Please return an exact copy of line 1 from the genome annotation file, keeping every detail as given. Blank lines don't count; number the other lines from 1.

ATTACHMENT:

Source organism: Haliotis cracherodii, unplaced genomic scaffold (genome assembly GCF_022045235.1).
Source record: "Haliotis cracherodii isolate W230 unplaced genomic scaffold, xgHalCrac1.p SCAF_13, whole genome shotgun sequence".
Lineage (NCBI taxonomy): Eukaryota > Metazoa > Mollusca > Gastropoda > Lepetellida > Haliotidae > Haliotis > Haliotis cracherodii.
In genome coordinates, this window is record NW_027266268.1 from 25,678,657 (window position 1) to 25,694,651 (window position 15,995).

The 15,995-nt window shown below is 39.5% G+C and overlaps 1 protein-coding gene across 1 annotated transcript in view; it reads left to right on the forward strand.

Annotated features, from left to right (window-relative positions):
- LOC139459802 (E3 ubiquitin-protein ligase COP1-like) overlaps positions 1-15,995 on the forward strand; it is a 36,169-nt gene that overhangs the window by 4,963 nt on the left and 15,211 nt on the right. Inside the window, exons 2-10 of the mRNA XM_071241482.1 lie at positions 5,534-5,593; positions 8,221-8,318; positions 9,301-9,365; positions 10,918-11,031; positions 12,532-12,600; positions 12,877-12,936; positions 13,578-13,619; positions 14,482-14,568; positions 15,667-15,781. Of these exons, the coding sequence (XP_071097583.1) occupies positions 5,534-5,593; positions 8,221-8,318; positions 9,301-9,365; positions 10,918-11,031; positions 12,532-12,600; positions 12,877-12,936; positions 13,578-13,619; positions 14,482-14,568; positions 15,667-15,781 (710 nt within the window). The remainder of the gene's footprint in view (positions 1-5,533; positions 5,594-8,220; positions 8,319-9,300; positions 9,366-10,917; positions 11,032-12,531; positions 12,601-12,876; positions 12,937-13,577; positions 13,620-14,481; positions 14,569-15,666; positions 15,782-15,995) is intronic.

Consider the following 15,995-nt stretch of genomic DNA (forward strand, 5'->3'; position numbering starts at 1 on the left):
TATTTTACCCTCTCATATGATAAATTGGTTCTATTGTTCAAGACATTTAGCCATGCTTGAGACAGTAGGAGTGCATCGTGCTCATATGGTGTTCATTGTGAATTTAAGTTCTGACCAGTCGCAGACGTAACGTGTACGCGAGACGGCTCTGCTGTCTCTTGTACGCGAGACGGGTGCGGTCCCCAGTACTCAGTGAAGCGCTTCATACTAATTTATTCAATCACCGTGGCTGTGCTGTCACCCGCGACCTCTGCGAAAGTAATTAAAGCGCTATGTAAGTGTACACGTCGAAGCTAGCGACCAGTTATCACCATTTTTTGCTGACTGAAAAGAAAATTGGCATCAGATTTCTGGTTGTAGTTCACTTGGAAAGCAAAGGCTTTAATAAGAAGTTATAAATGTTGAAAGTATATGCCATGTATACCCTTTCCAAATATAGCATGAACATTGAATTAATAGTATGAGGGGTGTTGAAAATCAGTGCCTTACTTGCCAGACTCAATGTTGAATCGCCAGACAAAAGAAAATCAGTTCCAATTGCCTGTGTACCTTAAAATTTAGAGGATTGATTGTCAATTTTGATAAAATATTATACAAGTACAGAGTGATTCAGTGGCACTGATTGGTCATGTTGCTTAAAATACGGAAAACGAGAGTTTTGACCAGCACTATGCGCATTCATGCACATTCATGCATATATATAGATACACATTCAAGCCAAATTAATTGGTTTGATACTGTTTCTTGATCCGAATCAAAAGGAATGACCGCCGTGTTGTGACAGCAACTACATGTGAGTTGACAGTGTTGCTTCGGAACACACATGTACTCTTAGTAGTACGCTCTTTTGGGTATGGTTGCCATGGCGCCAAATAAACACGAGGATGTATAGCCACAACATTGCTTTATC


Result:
Source organism: Haliotis cracherodii, unplaced genomic scaffold (genome assembly GCF_022045235.1).